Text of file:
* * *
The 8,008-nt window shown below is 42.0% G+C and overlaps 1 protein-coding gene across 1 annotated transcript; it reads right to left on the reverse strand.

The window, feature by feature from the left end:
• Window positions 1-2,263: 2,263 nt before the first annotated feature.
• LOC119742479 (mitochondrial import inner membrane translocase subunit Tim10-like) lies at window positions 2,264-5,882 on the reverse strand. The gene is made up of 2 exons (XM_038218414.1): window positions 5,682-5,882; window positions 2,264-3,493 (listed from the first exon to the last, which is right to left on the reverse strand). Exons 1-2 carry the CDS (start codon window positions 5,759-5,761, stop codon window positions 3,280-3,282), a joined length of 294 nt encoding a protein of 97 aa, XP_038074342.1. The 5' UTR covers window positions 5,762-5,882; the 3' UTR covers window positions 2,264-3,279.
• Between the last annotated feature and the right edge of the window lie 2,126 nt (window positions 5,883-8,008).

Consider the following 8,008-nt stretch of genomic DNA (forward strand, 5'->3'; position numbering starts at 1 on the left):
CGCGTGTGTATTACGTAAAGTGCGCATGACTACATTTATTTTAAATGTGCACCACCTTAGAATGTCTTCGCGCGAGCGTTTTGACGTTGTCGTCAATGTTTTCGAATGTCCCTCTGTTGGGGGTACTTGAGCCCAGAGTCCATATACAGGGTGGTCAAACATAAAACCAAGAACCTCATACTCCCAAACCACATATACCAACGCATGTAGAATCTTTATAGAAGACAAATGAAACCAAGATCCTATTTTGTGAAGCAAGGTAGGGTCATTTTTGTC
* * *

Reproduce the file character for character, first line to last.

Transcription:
The 8,008-nt window shown below is 42.0% G+C and overlaps 1 protein-coding gene across 1 annotated transcript; it reads right to left on the reverse strand.

The window, feature by feature from the left end:
• Window positions 1-2,263: 2,263 nt before the first annotated feature.
• LOC119742479 (mitochondrial import inner membrane translocase subunit Tim10-like) lies at window positions 2,264-5,882 on the reverse strand. The gene is made up of 2 exons (XM_038218414.1): window positions 5,682-5,882; window positions 2,264-3,493 (listed from the first exon to the last, which is right to left on the reverse strand). Exons 1-2 carry the CDS (start codon window positions 5,759-5,761, stop codon window positions 3,280-3,282), a joined length of 294 nt encoding a protein of 97 aa, XP_038074342.1. The 5' UTR covers window positions 5,762-5,882; the 3' UTR covers window positions 2,264-3,279.
• Between the last annotated feature and the right edge of the window lie 2,126 nt (window positions 5,883-8,008).

Consider the following 8,008-nt stretch of genomic DNA (forward strand, 5'->3'; position numbering starts at 1 on the left):
CGCGTGTGTATTACGTAAAGTGCGCATGACTACATTTATTTTAAATGTGCACCACCTTAGAATGTCTTCGCGCGAGCGTTTTGACGTTGTCGTCAATGTTTTCGAATGTCCCTCTGTTGGGGGTACTTGAGCCCAGAGTCCATATACAGGGTGGTCAAACATAAAACCAAGAACCTCATACTCCCAAACCACATATACCAACGCATGTAGAATCTTTATAGAAGACAAATGAAACCAAGATCCTATTTTGTGAAGCAAGGTAGGGTCATTTTTGTC